ASHEVILLE, N.C. (WLOS) -- Governor Roy Cooper is urging North Carolinians to watch the forecast closely and prepare their homes and families for winter weather arriving this weekend, as the state gets ready for the first major winter storm of the season.
“The forecast is still evolving, but we know that parts of the state are facing the potential for several inches of snow, and other forms of winter precipitation will also be a threat,” said Governor Cooper. “Everyone needs to be ready for cold temperatures, hazardous driving conditions and the possibility of power outages.”
The greatest winter weather impacts are expected across the Mountains and Foothills - along and north of Interstate 40 - where snow is expected to be the most dominant type of precipitation, although periods of sleet and freezing rain are also likely. Precipitation types across central North Carolina will be dependent on the track and timing of the storm. The best chances for wintry precipitation in Central North Carolina are along and north of the U.S. 1 corridor and in the northwest Piedmont.
Areas along and east of the Interstate 95 corridor will likely see rain as the main precipitation type, but it is still too soon to rule out a period of wintry weather across the Coastal Plains. Eastern North Carolina could see minor flooding from heavy rain, gusty winds along the coast, some beach erosion, and coastal flooding.
Officials from North Carolina Emergency Management are monitoring the weather closely and planning to activate the State Emergency Operations Center on Sunday, with representatives from state government agencies and response partners in place and prepared to coordinate winter storm response. The State Highway Patrol is also preparing its troopers, and encouraging motorists to limit travel in areas where driving conditions become hazardous. Troopers will be patrolling to assist motorists and ensure highway safety.
With snow having fallen earlier this week in northwestern North Carolina, state Department of Transportation crews have been plowing major highways, and have put down more than 800 tons of salt and sand to help clear roadways. A salt-water brine mixture can be used to help keep ice and snow from sticking to interstates and other key highways and bridges.
NCDOT staff in other areas of the state are monitoring forecasts to make decisions on brining roadways and positioning snow-removal equipment so it can be ready before this weekend’s storm arrives. For instance, NCDOT crews in far western counties started Thursday moving heavy equipment, including motor graders, to help support operations on Interstate 26.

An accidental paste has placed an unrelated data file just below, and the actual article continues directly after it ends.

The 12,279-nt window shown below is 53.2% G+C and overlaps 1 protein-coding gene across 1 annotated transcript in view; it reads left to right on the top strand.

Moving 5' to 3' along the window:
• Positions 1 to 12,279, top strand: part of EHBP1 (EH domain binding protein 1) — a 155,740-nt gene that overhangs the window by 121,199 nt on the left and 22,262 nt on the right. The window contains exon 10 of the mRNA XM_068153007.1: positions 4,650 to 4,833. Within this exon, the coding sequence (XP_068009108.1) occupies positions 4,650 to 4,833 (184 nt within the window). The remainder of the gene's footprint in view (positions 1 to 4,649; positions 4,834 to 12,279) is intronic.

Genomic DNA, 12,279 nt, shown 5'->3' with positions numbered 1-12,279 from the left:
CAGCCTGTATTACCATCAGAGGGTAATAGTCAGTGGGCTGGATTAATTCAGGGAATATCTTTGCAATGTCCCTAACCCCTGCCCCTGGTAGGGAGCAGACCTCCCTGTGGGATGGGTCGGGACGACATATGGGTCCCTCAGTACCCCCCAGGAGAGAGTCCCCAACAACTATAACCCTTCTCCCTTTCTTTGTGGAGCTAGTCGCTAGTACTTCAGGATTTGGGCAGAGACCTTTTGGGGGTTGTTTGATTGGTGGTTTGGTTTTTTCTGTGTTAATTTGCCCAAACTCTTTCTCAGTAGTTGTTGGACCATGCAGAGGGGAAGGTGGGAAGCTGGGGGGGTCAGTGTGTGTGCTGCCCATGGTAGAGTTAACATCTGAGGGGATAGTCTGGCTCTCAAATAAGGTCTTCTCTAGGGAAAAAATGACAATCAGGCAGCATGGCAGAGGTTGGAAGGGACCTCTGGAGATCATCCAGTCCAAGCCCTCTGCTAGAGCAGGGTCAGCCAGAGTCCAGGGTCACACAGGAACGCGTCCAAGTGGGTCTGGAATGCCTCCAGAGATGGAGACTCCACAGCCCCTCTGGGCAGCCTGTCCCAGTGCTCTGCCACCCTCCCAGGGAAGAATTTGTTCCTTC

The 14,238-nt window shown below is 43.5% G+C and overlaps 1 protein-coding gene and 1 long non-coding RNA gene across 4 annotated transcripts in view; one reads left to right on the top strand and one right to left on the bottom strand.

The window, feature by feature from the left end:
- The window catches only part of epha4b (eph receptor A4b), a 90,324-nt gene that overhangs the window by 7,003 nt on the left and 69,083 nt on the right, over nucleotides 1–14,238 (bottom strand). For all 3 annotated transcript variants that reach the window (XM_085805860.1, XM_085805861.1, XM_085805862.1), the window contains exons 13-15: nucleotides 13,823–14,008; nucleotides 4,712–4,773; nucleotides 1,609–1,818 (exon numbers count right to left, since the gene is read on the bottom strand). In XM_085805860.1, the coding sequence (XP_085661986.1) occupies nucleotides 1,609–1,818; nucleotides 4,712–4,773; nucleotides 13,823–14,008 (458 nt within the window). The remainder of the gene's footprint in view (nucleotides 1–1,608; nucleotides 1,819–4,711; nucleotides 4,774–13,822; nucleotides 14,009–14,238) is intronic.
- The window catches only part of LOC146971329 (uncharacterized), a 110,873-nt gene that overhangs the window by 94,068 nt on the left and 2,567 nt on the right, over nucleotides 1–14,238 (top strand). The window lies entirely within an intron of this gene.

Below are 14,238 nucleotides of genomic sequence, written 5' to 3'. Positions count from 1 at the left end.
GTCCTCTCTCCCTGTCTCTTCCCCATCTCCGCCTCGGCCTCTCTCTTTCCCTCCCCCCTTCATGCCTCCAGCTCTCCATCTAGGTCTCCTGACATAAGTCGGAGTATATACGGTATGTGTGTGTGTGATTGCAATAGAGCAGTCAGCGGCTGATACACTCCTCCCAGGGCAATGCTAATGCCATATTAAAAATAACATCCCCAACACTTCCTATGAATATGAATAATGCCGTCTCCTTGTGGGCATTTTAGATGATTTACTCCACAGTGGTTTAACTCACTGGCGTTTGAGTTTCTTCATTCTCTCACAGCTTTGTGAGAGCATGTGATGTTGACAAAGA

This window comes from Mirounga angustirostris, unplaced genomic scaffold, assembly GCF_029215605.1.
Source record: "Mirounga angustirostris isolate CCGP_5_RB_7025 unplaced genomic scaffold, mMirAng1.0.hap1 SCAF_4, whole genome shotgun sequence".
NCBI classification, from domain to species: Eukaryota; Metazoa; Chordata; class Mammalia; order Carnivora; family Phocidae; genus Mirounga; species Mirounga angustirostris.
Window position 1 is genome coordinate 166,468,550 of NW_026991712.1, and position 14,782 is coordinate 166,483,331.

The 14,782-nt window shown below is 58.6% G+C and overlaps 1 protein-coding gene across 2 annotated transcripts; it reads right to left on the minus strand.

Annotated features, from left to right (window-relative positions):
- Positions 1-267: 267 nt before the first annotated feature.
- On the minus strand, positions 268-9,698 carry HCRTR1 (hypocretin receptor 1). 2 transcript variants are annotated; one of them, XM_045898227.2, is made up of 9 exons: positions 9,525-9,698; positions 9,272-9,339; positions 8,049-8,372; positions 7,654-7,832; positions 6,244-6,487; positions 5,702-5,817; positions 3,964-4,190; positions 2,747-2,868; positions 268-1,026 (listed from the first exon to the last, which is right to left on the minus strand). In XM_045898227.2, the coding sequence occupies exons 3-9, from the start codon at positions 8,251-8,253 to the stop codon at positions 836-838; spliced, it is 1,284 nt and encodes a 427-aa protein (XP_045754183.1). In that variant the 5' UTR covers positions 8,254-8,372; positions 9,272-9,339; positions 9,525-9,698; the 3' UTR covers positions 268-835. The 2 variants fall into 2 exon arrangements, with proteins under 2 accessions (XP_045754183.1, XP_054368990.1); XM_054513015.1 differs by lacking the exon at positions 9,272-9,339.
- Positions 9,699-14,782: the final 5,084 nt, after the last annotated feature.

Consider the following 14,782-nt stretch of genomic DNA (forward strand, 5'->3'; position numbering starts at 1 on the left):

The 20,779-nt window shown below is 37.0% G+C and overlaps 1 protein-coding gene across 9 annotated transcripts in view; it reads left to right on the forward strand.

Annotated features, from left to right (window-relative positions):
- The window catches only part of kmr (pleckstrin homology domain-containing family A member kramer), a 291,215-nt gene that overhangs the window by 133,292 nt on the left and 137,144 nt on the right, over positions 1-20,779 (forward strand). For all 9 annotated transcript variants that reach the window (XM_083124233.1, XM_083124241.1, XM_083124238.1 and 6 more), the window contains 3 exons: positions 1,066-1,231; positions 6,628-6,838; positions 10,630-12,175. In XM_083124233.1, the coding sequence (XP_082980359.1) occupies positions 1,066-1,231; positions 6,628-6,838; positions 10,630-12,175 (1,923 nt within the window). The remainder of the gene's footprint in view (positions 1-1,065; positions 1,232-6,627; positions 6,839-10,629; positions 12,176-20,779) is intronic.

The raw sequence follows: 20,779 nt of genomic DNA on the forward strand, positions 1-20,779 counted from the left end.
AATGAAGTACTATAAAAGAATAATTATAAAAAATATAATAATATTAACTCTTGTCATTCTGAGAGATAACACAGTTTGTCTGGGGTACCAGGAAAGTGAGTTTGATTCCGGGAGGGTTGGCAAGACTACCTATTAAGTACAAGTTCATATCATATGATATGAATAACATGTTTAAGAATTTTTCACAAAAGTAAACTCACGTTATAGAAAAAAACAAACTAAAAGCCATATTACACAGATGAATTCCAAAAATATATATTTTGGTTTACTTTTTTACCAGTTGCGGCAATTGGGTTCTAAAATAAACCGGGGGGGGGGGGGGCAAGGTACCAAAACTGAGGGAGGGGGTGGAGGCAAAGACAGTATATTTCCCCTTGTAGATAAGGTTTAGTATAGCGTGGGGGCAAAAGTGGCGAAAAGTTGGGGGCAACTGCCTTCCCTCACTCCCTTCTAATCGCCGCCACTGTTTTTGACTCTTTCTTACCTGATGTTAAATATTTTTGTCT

State transportation crews are also keeping tabs on forecasts to determine staffing needs so round-the-clock operations can begin before the weekend and continue until roads are cleared.
Residents should monitor changing weather conditions by listening to local media and paying close attention to winter weather warnings. Remember, a Winter Storm Watch is issued when conditions are favorable for either heavy snow, sleet, or freezing rain within the next 48 hours, while a Winter Storm Warning is issued when at least 3 inches of snow and/or ice accumulations of 1/4-inch or more are likely within the next 24 hours. A Winter Weather Advisory is issued when 1-to-3 inches of snow or ice accumulations of less than 1/4-inch are expected within the next 24 hours, causing travel difficulties
To help ensure you are ready for winter weather, North Carolina Emergency Management officials urge you to:
If you must travel during bad weather, emergency officials remind motorists to leave plenty of room between you and other vehicles and if driving on snow- or ice-covered roadways, reduce your speed. If conditions worsen, pull off the highway and remain in your vehicle. Do not set out on foot unless you can see a building close by where you can take shelter.
For more information on how to prepare for winter storms, check the ReadyNC app or visit readync.org.